Illinois Tax Relief Coming Soon

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Street-View-of-the-Illinois-State-Capitol-BuildingAs part of the 2023 budget (S.B. 157) that Illinois Governor J.B. Pritzker signed into law on April 19, more than $1.8 billion in tax relief was passed. Most of this relief is of a temporary nature, including suspending sales tax on groceries, freezing tax on fuel, providing a back-to-school sales tax holiday and issuing one-time income and property tax rebates. In addition to these changes, the percentage of the federal earned income tax credit was increased to provide for larger Illinois earned income tax credits beginning in 2023. Keep reading to learn more about these upcoming tax breaks:   

Sales tax holiday

From August 5-14, Illinois will have a “sales tax holiday,” in which sales tax rates on school-related items (no cap) and eligible clothing and footwear (items cannot exceed $125 each) will be reduced. Applicable items will have a state sales tax of 1.25% instead of the existing 6.25% rate. The local sales taxes will unfortunately still apply.

Retailers can reference the Illinois Department of Revenue’s bulletin for questions on sales, discounts, exchanges and more to get ready for the upcoming sales tax holiday.

Tax on food & gas

Illinois’ sales tax on grocery products (currently 1%) will be suspended for an entire year beginning on July 1, 2022. The fuel tax will also be frozen at 39 cents per gallon from July 1, 2022 through December 31, 2022.

Property & income tax rebates

Illinois taxpayers that file their 2021 income tax return by October 17 will be eligible for property and income tax rebates. The property tax rebate is a maximum of $300 per household that is equal to the credit claimed for residential real estate property taxes on the 2021 Illinois income tax return. The individual income tax rebate is $50 per individual ($100 for couples who file married filing jointly), provided their federal adjusted gross income is less than $200,000 (or $400,000 married filing jointly). An additional $100 per dependent, up to three dependents, will be included in the rebates. These rebates will be paid out by the Illinois Department of Revenue, so application forms are not required and rebates are not considered taxable income or used in determining any means-tested benefit program by Illinois.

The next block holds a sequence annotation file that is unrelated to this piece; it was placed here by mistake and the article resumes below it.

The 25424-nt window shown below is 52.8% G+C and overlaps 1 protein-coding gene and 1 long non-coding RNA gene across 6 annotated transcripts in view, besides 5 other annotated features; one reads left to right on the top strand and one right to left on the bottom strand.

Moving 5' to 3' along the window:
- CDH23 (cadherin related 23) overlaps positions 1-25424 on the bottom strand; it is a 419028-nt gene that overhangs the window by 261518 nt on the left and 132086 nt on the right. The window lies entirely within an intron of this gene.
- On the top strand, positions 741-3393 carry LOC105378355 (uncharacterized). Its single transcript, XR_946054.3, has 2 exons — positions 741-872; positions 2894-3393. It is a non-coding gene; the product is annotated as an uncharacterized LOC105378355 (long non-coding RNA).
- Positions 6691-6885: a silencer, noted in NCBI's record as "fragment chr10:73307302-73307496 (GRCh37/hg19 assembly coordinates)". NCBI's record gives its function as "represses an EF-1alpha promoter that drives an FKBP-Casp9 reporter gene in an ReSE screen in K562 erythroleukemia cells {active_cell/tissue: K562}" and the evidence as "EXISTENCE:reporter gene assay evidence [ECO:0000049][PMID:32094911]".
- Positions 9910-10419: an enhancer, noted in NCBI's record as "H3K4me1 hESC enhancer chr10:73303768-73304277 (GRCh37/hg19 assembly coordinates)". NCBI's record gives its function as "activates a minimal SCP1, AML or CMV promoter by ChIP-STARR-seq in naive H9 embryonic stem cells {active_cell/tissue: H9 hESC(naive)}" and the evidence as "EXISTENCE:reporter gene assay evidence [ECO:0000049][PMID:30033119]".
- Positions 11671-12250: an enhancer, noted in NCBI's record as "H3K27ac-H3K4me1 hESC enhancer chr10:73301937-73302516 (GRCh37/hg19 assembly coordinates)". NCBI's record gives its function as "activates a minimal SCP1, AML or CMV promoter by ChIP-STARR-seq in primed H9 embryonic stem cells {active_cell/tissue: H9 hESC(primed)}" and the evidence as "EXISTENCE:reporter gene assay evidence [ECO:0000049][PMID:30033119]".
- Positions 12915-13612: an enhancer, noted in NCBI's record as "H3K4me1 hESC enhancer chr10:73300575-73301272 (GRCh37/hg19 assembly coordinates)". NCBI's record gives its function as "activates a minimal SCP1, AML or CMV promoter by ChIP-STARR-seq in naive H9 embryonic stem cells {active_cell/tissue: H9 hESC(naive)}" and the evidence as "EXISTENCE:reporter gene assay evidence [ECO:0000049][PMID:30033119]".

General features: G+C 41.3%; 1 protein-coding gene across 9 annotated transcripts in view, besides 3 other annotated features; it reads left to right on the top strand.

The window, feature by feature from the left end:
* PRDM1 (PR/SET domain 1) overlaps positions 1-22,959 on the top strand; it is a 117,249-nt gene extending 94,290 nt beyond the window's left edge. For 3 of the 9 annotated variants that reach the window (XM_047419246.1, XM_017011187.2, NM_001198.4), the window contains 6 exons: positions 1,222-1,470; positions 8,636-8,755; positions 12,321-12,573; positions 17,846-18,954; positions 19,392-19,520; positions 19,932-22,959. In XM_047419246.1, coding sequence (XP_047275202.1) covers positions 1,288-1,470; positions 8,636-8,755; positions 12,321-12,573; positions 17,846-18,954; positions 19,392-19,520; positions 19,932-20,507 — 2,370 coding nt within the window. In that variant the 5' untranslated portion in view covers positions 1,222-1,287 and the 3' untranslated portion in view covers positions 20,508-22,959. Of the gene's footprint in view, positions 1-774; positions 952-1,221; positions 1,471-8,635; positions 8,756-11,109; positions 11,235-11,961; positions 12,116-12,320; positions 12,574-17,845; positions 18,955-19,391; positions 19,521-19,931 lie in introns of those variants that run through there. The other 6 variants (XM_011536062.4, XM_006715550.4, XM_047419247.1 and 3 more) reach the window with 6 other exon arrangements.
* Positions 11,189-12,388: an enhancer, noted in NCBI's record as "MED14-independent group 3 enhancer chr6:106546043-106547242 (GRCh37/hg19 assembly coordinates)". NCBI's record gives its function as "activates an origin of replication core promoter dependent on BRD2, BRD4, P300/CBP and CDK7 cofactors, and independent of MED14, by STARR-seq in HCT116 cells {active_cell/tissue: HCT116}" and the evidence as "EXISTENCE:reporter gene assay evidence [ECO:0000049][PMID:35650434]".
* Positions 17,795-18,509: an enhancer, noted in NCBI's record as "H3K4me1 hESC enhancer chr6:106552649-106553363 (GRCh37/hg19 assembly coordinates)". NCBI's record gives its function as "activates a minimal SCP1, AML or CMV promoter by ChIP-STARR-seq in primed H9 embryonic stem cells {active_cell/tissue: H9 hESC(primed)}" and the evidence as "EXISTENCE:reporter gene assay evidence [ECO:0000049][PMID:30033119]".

Earned Income Tax Credit Changes

The budget bill permanently increases the Illinois earned income tax credit to be based on 20% of the federal tax credit, instead of 18%. It also increases eligibility for the Illinois earned income tax credit to individuals that are between 18 and 24 years old, those 65 and older without qualifying children, and taxpayers that do not have a social security number and file their income tax returns using an individual taxpayer identification number.

Incentives for start-ups & manufacturers

Under the budget, start-up businesses can now apply the Economic Development for a Growing Economy (EDGE) tax credit against withholding taxes. In addition, the ability for the Illinois Department of Commerce and Economic Opportunity (DCEO) to enter into new EDGE credit agreements has been extended through June 30, 2027. Lastly, manufacturers in the semiconductor, microchip and component parts industries will benefit from additional tax incentives that can be applied for with the DCEO.

If you have any questions about the recently imposed tax relief, please contact your Sikich tax advisor or Brian Kelley at 262.317.8510, brian.kelley@sikich.com

Drop us a note:

This publication contains general information only and Sikich is not, by means of this publication, rendering accounting, business, financial, investment, legal, tax, or any other professional advice or services. This publication is not a substitute for such professional advice or services, nor should you use it as a basis for any decision, action or omission that may affect you or your business. Before making any decision, taking any action or omitting an action that may affect you or your business, you should consult a qualified professional advisor. You acknowledge that Sikich shall not be responsible for any loss sustained by you or any person who relies on this publication.

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